Carys Cuttlefish is an adorable artist who sells her artwork and “worry worts” online. Her little worry worts are polymer clay sculptures that tell the wearer their worries to so they can live a worry-free life. (How stinking cute is that?!)
Worrying brings about mental health and physical health issues. Carys shared her struggles with her fans on Instagram via the following post:
While it was hard for Carys to share her experiences and struggles, she was met with love, support, and continued sales. Her honesty has gained her a following of over 90k people on Instagram alone.
Chubbies is a fun weekend-style clothing brand for men. While it can be very hard to find men’s clothing brands that cater to different body types, Chubbies has taken the challenge. Their clothing is made to be stylish while fitting men with real bodies – not just models with ripped abs. They recently posted this great “new years resolution” on their Instagram (@chubbies):
The brand’s fun-loving messaging and user-generated content campaigns help them connect with their customers and meet their goal of making real guys feel comfortable.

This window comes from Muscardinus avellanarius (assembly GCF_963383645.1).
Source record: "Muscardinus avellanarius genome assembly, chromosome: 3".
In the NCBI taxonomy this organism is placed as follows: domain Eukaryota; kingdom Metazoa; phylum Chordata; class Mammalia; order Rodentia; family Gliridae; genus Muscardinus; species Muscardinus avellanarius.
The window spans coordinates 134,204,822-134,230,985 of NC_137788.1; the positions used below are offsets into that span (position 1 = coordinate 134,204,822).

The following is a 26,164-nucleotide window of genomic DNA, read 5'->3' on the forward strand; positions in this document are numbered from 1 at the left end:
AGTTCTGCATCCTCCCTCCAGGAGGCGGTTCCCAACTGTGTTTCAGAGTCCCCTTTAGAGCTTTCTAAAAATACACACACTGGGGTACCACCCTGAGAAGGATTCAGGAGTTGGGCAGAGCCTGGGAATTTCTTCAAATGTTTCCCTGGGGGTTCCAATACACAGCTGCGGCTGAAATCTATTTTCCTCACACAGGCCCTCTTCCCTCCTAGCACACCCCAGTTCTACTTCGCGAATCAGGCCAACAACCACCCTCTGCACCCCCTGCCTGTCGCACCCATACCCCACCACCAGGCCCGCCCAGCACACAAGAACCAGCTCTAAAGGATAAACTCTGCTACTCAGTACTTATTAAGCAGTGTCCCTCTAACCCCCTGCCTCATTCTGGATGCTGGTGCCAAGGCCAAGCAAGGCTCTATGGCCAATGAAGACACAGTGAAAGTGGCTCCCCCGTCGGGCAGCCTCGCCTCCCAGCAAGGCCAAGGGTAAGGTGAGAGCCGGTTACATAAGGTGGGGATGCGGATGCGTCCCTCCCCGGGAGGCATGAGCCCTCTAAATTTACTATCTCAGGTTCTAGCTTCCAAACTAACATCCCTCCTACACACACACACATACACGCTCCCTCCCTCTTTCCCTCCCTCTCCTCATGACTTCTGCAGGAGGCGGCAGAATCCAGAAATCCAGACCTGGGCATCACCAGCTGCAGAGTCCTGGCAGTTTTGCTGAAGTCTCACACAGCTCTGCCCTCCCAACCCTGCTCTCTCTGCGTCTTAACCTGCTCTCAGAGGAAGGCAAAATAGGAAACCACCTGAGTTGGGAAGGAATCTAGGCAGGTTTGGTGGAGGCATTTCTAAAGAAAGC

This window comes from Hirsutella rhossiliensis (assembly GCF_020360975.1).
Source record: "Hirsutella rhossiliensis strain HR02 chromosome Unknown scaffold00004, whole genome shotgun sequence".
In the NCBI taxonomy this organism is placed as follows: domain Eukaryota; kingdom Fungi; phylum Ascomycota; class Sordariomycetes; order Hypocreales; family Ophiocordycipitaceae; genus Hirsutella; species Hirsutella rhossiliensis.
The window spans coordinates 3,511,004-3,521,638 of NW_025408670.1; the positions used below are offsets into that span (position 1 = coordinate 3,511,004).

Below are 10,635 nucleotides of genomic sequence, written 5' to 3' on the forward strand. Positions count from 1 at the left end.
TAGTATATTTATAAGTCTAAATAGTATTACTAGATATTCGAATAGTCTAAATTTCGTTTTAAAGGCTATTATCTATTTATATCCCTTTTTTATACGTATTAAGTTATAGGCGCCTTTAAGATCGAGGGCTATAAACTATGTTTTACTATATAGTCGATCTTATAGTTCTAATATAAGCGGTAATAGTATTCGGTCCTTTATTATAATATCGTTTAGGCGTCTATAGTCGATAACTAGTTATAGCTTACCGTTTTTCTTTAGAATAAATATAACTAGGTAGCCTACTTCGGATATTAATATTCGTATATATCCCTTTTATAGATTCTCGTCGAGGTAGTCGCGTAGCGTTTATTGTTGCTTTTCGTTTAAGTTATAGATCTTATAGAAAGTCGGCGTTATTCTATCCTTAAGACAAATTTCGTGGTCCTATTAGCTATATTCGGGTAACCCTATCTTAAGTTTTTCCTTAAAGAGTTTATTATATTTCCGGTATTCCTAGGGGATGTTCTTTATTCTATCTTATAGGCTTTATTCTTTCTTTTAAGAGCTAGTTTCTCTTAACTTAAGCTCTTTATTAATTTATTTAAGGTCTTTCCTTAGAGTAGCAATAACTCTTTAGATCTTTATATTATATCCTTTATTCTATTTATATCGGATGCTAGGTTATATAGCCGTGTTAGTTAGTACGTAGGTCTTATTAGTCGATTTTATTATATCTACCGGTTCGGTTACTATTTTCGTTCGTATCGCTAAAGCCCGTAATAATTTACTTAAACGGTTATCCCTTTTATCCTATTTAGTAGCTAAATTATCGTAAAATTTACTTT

Last, but certainly not least, we have Savage x Fenty, known for good quality and affordable lingerie for both men and women!
Rihanna (yes, that Rihanna) is killing the game when it comes to making her lingerie accessible to all by showcasing real bodies as her models. Most notably, Savage x Fenty has a feature on their website where shoppers can see how the products look on different models based on their size. This helps shoppers know exactly how something will look when they wear it.
BONUS: Jameela Jamil
Jameela Jamil is a fantastic actress and celebrity, most famous for her role as Tahani in “The Good Place.” While she doesn’t have a clothing brand or product line, she’s leading a crusade for “real” images in the media by advocating for feminism, mental health and body positivity. True to her cause, she uses her social media presence to show her true self. She posts selfies of her grey hair and rants about eating disorders. One notable Instagram post is showing her 10-year “blow up” (instead of her glow-up), and points out to her followers that they are not alone if these past 10 years have been blah.
How can you apply this to your own brand?
Use real people! Don’t spend unnecessary money on world-class models when you have a pool of awesome models sitting around your house, office, or even your favorite coffee shop. Pro Tip: This is a great way to save money when it comes to your marketing budget!
Use social media to your advantage and invite your customers to post their own photos using your products. User-generated content (UGC) is one of the best tools in your tool bag for marketing. Why? It’s free advertising! Take a look at Savage x Fenty and their question of “How do you #savagexfenty?”
A simple gallery and hashtag are all you need to showcase your followers.